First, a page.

Experts say royal weddings good for the economy

by Emily DUNBAR on November 17, 2010

The recent news that Prince William will make girlfriend Kate Middleton his bride next year, according to experts, will boost tourism to the UK.

Broadcasters, merchandisers and travel firms will all benefit from the upcoming royal nuptials as the 2011 wedding is shortly followed by the 2012 winter Olympics. During a typical year in Britain, the country’s royalty brings in £500 million of tourist money, said VisitBritain.

A spokesman on the tourism board, Paul Eastham, says the UK’s culture and heritage is a strong appeal for tourists arriving from abroad. He added that at the centre of this appeal is the British monarchy.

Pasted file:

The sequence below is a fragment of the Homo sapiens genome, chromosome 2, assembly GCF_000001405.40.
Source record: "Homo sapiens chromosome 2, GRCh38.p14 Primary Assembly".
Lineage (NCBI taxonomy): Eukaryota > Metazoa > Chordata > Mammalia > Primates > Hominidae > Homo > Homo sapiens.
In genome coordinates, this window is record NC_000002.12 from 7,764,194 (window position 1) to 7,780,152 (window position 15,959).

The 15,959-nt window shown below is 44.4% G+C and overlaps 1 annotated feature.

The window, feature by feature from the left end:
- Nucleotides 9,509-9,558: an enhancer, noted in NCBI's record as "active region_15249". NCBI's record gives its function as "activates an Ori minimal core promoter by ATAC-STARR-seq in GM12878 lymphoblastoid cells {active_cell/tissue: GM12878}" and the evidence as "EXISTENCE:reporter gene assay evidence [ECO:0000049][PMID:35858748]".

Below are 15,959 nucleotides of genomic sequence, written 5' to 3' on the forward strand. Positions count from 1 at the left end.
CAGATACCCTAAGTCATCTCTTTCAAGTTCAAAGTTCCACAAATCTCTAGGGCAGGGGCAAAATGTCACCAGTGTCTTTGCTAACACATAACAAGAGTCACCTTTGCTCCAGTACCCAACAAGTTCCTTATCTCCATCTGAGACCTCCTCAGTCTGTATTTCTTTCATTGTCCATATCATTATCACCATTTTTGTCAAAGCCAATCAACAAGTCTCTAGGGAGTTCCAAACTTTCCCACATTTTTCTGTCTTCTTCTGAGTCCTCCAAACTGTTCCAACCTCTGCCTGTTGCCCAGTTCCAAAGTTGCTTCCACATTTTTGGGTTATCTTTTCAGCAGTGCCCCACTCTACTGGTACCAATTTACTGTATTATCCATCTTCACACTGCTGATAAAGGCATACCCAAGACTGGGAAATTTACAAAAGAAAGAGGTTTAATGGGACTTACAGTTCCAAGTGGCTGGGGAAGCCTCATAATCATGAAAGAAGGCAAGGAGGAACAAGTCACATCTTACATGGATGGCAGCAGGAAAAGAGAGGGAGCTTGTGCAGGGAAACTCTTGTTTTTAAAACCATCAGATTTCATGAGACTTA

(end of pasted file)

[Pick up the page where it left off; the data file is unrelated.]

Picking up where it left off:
In 1981, when Prince Charles married William’s mother Diana, Mr Eastham said that the wedding topped the list of reasons why foreign tourists visited the country. He also adds that people will take great lengths to be in the capital for such an event.

Professor Stephen Lea, an expert in economic philosophy, said that royal weddings certainly could increase economic wellbeing in a country. He said that many Britons are worried about the recession and the current state of the UK economy; however, he said that there are also those individuals that are not worried about the affects of the gloomy financial situation.

According to Professor Lea, a royal wedding could remove some of the nation’s fears and encourage Brits to increase spending of their discretionary money.

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